So I'm finishing up listening to Miss New India and it's just great! ♥ Believable, compelling characters! Farah Bala's narration is endearing and sweet. The comments about her "high, whiny voice" have to do with her Indian accent, which is to be expected. She confuses "condescension for "condensation" at one point, and far from being annoying, you can still tell what she means but it highlights the problem of Indian-American communication that the story tackles. I bought this one on a whim and am not disappointed. You find the characters behaving in refreshingly honest ways, from filching shampoo to losing their tempers in just the normal way. This one is worth your credit, as long as accents don't trouble you. If they DO trouble you... well... this one may not be for you.
I can't answer this one, as I don't read books anymore. I've been an Audible listener for 10 years come this August, (10 years man!) and my friends and family swear I CAN'T read. Well. I can. I read to my 2 year old each evening! (She's not old enough for audio-books JUST yet... but soon... soon...)
Wil Wheaton. He's a fantastic narrator! I have to admit a childhood crush on Wheaton (Gordie Lachance not Wesley Crusher) and I'm glad to see him diverge from acting to lend his voice to John Scalzi's work. He's by turns funny and somber, and he reads quickly, not stumbling over words and carrying the story faster than an inattentive mind may be prepared to accept. But the inflection and pitch keeps you listening and interested, and the characters are believable, male and female. His narration adds to the novel, guiding the story well.
Ah, but you asked about the STORY.... Fine.
The story's just great, and picking a "best" part is difficult because it's good entertaining fun from beginning to end. I love the way that the themes are serious, but the treatment is still light and irreverently optimistic. The story examines the rights of sentient species, international (inter-species, interplanetary) conflict, exploitation of those too weak to object, the true horror of war and the idea that we will continue to die in war as individuals long after we have escaped the solar system. Religion and faith, artificial intelligence, and life after death are ALL tackled head on and explored with great insight and sensitivity. But there is none of the "morality tale" feeling that you might observe in say, Orson Scott Card's treatment of similar broad themes. (Speaker for the Dead, Xenocide)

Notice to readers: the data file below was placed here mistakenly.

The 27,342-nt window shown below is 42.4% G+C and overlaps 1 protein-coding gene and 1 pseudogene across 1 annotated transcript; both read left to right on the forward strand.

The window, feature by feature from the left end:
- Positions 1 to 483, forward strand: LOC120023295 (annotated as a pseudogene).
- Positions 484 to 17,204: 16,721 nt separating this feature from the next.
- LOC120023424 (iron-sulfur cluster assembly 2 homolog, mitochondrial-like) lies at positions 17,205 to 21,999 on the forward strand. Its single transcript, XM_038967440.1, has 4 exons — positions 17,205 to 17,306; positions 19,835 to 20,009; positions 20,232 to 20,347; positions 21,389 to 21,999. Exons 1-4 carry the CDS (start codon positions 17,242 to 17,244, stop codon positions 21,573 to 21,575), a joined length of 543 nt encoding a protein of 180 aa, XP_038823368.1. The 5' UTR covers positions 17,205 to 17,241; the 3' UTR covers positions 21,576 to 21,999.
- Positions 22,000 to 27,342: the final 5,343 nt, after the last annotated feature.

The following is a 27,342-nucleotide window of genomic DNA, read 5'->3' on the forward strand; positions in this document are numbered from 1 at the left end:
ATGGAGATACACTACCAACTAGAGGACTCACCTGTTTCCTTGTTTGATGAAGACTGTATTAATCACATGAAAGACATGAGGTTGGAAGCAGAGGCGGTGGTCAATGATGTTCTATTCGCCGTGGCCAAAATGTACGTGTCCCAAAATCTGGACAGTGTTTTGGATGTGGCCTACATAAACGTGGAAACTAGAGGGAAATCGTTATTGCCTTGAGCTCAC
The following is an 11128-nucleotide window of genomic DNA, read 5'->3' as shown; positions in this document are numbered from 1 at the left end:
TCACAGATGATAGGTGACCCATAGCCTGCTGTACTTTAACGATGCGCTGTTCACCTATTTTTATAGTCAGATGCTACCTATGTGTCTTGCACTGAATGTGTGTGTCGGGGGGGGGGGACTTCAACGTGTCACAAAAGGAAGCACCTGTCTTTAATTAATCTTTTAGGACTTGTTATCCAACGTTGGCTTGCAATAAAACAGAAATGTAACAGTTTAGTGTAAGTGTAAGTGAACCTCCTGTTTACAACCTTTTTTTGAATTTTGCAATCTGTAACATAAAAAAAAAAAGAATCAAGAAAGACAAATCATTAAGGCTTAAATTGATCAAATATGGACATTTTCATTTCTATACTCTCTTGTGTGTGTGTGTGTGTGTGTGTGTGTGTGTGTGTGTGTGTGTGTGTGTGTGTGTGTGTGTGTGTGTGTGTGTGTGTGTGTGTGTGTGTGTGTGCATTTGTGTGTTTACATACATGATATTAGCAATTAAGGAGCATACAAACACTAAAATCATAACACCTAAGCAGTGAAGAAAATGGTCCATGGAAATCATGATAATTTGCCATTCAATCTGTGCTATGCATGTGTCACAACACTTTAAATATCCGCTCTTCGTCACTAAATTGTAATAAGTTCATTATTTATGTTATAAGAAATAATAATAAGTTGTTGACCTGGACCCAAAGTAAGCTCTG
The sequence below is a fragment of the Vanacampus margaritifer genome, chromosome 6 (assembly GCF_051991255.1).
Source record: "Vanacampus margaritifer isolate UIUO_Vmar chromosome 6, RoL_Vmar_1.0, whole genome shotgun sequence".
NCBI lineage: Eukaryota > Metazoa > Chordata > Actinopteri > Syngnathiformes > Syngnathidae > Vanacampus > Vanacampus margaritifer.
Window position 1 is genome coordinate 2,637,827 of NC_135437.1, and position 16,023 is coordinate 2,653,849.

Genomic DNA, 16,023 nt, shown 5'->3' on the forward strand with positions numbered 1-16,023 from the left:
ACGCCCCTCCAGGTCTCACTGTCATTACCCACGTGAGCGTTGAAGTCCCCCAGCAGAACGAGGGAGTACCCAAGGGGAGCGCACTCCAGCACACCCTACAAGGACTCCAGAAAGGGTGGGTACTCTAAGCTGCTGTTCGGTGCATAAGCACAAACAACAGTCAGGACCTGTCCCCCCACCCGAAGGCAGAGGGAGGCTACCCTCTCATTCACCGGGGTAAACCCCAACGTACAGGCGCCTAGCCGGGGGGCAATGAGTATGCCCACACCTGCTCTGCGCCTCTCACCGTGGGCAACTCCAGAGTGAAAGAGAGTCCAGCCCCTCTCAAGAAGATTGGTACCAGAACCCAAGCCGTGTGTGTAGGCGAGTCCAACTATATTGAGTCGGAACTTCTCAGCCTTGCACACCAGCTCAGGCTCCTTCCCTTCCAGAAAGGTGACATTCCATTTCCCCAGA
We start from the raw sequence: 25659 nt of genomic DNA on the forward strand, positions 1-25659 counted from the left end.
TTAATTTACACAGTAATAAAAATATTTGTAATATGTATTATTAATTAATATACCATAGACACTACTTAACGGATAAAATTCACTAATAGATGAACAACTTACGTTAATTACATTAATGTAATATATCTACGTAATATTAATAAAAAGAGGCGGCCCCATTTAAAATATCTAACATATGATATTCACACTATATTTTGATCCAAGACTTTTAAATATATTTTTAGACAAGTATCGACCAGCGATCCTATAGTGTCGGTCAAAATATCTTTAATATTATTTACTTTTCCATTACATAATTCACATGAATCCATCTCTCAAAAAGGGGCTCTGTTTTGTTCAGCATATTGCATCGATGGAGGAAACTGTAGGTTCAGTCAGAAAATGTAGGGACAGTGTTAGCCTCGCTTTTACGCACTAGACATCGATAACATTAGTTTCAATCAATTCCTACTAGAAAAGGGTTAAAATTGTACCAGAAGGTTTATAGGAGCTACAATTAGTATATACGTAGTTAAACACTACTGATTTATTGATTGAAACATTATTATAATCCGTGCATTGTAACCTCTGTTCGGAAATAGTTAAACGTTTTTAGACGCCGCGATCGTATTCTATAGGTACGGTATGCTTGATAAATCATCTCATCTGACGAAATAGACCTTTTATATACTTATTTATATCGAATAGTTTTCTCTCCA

While Card's books are also excellent listens, (once you finish this, use your next credit for Ender's Game and you'll be glad you did) there is much more real humor and joy in the overall feeling of The Android's Dream. I found myself laughing aloud more than once.
I loved the scenes in which we reveal the true nature of the sought after Android's Dream, and in which each character responds from their various points of view. Without spoiling, there's a plot twist that doesn't wait until the end, and it's excellently crafted. I found myself laughing until tears came to my eyes, and then the tears were real because I was moved by the way that Scalzi shows us how fragile our perceptions of what is "normal" what is "real" or "legitimate" can be. Suffice to say that the way in which he prompts questioning the nature of our identities is masterful... are we a collection of cells and a slave to our genes? Or are we something more?
I was moved by the friendship between Creek and Brian, and by their loyalty to one another. I think that the idea that a friend could be eternal, and that maybe all that makes a person could be preserved and then expanded is really a neat one.
I've also read Redshirts by Scalzi, and I really enjoyed both! Worth the credit and worth the hours.
A well written and well read tragic love story wrapped in a comic masterpiece. I enjoyed it thoroughly and it's been added to my list of "listen again" books. Don't be discouraged by the Indian narrator, he reads beautifully and with great expression. A few small pronunciation slip ups do nothing to hinder the story line and endear you to the character, and the pace and pitch are just great.
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